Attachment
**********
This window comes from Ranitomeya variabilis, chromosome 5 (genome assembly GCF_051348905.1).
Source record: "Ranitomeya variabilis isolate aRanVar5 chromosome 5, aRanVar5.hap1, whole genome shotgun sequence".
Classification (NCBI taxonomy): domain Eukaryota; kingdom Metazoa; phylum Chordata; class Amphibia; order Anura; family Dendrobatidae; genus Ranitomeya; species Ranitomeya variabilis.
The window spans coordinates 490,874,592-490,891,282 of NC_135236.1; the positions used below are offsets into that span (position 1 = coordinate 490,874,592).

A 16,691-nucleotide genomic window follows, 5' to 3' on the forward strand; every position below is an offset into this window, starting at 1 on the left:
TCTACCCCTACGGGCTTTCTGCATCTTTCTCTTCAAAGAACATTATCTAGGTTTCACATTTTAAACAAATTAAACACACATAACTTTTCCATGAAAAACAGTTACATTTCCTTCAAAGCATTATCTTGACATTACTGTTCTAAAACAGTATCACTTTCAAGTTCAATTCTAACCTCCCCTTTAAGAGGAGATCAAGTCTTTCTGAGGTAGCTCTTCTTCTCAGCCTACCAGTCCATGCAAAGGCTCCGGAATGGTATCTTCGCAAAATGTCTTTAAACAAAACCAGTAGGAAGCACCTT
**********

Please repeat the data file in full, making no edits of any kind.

This window comes from Ranitomeya variabilis, chromosome 5 (genome assembly GCF_051348905.1).
Source record: "Ranitomeya variabilis isolate aRanVar5 chromosome 5, aRanVar5.hap1, whole genome shotgun sequence".
Classification (NCBI taxonomy): domain Eukaryota; kingdom Metazoa; phylum Chordata; class Amphibia; order Anura; family Dendrobatidae; genus Ranitomeya; species Ranitomeya variabilis.
The window spans coordinates 490,874,592-490,891,282 of NC_135236.1; the positions used below are offsets into that span (position 1 = coordinate 490,874,592).

A 16,691-nucleotide genomic window follows, 5' to 3' on the forward strand; every position below is an offset into this window, starting at 1 on the left:
TCTACCCCTACGGGCTTTCTGCATCTTTCTCTTCAAAGAACATTATCTAGGTTTCACATTTTAAACAAATTAAACACACATAACTTTTCCATGAAAAACAGTTACATTTCCTTCAAAGCATTATCTTGACATTACTGTTCTAAAACAGTATCACTTTCAAGTTCAATTCTAACCTCCCCTTTAAGAGGAGATCAAGTCTTTCTGAGGTAGCTCTTCTTCTCAGCCTACCAGTCCATGCAAAGGCTCCGGAATGGTATCTTCGCAAAATGTCTTTAAACAAAACCAGTAGGAAGCACCTT